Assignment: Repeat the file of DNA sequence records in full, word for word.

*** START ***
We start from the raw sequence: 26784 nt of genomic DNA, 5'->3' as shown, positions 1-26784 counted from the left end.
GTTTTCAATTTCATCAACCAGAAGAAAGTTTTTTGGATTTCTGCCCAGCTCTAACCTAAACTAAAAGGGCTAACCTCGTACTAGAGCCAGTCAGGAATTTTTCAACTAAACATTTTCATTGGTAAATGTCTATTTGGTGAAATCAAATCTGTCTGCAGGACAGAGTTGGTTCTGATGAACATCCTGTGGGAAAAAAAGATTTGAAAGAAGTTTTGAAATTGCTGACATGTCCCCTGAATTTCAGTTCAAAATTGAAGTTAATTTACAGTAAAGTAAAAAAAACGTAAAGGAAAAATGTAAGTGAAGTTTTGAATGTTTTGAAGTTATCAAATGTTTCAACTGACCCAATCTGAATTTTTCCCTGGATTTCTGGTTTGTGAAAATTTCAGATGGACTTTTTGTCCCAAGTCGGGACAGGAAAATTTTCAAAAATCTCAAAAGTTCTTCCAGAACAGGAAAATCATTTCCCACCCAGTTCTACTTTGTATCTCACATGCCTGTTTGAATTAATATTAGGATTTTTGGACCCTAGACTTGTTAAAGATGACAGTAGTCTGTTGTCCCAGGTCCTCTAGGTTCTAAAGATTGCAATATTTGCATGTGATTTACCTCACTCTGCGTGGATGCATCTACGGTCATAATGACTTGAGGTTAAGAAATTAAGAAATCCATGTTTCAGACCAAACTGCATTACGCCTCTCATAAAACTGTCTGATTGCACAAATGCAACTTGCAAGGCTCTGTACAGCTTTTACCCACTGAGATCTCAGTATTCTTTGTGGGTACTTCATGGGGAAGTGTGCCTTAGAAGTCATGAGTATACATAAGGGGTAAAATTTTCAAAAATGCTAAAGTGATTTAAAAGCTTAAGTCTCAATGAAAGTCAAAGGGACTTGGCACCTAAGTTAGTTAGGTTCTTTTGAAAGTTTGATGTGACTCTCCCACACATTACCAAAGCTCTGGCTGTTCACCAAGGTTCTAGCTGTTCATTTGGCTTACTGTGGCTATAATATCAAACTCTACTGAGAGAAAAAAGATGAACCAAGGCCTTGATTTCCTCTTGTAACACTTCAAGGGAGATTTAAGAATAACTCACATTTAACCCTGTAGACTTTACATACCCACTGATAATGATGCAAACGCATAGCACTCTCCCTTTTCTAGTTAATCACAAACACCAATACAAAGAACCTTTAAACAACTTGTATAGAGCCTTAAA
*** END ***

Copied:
We start from the raw sequence: 26784 nt of genomic DNA, 5'->3' as shown, positions 1-26784 counted from the left end.
GTTTTCAATTTCATCAACCAGAAGAAAGTTTTTTGGATTTCTGCCCAGCTCTAACCTAAACTAAAAGGGCTAACCTCGTACTAGAGCCAGTCAGGAATTTTTCAACTAAACATTTTCATTGGTAAATGTCTATTTGGTGAAATCAAATCTGTCTGCAGGACAGAGTTGGTTCTGATGAACATCCTGTGGGAAAAAAAGATTTGAAAGAAGTTTTGAAATTGCTGACATGTCCCCTGAATTTCAGTTCAAAATTGAAGTTAATTTACAGTAAAGTAAAAAAAACGTAAAGGAAAAATGTAAGTGAAGTTTTGAATGTTTTGAAGTTATCAAATGTTTCAACTGACCCAATCTGAATTTTTCCCTGGATTTCTGGTTTGTGAAAATTTCAGATGGACTTTTTGTCCCAAGTCGGGACAGGAAAATTTTCAAAAATCTCAAAAGTTCTTCCAGAACAGGAAAATCATTTCCCACCCAGTTCTACTTTGTATCTCACATGCCTGTTTGAATTAATATTAGGATTTTTGGACCCTAGACTTGTTAAAGATGACAGTAGTCTGTTGTCCCAGGTCCTCTAGGTTCTAAAGATTGCAATATTTGCATGTGATTTACCTCACTCTGCGTGGATGCATCTACGGTCATAATGACTTGAGGTTAAGAAATTAAGAAATCCATGTTTCAGACCAAACTGCATTACGCCTCTCATAAAACTGTCTGATTGCACAAATGCAACTTGCAAGGCTCTGTACAGCTTTTACCCACTGAGATCTCAGTATTCTTTGTGGGTACTTCATGGGGAAGTGTGCCTTAGAAGTCATGAGTATACATAAGGGGTAAAATTTTCAAAAATGCTAAAGTGATTTAAAAGCTTAAGTCTCAATGAAAGTCAAAGGGACTTGGCACCTAAGTTAGTTAGGTTCTTTTGAAAGTTTGATGTGACTCTCCCACACATTACCAAAGCTCTGGCTGTTCACCAAGGTTCTAGCTGTTCATTTGGCTTACTGTGGCTATAATATCAAACTCTACTGAGAGAAAAAAGATGAACCAAGGCCTTGATTTCCTCTTGTAACACTTCAAGGGAGATTTAAGAATAACTCACATTTAACCCTGTAGACTTTACATACCCACTGATAATGATGCAAACGCATAGCACTCTCCCTTTTCTAGTTAATCACAAACACCAATACAAAGAACCTTTAAACAACTTGTATAGAGCCTTAAA